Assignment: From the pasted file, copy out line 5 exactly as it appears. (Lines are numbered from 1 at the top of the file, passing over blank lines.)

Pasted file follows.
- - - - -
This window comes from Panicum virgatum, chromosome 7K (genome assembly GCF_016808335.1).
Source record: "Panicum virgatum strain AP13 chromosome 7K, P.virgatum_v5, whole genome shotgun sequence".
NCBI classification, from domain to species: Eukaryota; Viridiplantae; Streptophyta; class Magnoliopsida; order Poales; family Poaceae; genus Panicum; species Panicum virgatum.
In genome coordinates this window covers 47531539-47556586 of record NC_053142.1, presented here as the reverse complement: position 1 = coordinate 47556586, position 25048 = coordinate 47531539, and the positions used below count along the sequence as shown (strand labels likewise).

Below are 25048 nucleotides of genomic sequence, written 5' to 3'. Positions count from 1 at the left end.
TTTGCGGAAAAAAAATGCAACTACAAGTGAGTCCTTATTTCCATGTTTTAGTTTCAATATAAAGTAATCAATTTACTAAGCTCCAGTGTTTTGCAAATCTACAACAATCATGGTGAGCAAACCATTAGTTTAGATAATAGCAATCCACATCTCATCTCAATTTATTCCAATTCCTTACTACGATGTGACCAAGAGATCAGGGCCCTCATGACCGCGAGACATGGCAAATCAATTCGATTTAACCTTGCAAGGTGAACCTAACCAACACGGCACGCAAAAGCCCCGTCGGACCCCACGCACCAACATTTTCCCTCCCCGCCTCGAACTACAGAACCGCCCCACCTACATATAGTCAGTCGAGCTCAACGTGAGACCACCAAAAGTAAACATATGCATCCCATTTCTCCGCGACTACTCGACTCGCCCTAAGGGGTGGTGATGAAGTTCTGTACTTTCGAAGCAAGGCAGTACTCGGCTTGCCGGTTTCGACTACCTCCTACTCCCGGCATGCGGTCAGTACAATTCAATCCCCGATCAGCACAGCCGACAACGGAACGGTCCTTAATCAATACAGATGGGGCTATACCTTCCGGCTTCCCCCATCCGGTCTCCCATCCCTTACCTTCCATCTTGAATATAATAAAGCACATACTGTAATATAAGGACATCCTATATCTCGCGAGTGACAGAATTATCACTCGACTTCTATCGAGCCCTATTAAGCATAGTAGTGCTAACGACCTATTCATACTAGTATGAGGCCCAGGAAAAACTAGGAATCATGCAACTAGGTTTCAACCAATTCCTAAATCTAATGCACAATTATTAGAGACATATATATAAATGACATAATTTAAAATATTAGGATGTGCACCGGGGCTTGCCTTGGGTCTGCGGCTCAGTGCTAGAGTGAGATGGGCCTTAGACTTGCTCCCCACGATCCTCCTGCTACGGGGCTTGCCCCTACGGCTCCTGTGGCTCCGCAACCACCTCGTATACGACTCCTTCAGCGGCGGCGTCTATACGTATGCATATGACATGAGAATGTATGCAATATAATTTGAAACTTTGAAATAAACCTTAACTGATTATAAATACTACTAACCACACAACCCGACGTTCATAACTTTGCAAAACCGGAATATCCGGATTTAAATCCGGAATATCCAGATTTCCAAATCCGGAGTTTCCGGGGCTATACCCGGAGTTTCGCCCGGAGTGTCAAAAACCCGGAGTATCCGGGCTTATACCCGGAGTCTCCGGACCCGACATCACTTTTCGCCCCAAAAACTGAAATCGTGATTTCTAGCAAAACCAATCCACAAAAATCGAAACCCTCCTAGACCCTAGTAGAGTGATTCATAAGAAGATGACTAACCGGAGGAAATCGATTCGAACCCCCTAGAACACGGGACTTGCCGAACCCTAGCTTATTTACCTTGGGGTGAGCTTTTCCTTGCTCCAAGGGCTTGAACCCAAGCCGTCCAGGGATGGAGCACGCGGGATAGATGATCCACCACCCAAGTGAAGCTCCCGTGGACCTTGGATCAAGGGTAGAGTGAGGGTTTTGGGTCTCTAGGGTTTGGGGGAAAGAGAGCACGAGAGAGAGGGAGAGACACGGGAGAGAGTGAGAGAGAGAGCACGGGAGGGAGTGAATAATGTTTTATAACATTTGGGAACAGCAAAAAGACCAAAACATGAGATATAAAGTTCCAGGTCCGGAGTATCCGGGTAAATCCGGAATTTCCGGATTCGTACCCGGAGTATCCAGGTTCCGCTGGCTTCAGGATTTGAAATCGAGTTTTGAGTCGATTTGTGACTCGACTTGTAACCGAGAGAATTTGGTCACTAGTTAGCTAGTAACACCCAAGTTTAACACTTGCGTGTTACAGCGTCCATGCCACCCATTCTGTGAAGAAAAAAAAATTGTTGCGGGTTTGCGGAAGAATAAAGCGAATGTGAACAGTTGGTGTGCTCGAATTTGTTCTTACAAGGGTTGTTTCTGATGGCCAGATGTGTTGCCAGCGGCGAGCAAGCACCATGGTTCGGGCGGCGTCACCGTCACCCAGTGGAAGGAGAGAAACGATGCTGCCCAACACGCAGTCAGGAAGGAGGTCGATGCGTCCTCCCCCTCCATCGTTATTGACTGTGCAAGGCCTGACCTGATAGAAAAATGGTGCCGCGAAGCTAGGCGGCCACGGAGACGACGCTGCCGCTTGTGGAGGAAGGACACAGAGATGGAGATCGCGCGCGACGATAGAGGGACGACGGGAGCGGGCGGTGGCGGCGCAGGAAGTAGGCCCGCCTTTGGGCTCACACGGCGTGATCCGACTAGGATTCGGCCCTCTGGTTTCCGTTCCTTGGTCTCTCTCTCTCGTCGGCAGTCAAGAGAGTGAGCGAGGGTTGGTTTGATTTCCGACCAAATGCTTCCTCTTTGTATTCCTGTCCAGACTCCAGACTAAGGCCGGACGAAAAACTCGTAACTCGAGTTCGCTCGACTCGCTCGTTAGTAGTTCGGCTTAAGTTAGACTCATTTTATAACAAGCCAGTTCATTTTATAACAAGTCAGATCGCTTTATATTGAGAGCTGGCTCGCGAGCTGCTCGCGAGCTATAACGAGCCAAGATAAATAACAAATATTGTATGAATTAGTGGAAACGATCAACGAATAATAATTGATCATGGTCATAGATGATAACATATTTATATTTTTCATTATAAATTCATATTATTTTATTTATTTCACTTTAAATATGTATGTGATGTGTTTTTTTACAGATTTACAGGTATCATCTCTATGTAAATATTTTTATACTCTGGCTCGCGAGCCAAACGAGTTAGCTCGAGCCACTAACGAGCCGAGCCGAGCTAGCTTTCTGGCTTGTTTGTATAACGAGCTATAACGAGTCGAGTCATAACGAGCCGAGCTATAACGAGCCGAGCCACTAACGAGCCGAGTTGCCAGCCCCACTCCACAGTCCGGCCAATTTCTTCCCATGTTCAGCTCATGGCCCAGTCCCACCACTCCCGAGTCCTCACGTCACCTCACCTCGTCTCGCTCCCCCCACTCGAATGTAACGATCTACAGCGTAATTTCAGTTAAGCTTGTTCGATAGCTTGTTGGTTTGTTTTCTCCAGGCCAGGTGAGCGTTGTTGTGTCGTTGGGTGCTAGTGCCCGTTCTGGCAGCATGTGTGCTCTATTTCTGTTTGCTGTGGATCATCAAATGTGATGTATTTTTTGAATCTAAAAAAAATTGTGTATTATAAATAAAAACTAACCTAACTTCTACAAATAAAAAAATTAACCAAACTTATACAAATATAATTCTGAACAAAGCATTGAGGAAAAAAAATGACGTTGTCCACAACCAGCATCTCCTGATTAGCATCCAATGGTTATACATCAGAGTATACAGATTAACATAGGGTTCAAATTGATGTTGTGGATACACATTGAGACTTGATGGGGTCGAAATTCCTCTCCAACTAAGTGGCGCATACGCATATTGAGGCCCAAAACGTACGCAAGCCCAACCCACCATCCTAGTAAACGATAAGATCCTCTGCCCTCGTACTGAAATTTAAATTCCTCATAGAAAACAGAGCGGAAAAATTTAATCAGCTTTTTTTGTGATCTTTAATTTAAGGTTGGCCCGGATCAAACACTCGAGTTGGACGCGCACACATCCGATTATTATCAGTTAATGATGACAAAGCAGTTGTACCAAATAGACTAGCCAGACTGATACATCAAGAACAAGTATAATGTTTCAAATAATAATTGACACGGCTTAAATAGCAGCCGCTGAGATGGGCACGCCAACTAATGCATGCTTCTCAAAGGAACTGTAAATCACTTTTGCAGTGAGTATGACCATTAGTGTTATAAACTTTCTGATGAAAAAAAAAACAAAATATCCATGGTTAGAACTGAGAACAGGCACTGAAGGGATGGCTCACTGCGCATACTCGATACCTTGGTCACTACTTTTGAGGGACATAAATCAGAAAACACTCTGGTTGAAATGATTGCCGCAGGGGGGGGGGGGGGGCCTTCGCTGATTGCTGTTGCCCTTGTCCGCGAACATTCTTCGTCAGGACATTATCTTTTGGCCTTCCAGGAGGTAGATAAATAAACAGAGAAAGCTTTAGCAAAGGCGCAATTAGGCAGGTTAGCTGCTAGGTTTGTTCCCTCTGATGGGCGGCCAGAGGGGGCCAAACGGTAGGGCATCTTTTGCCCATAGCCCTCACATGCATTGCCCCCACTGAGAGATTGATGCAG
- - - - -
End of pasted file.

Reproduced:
Below are 25048 nucleotides of genomic sequence, written 5' to 3'. Positions count from 1 at the left end.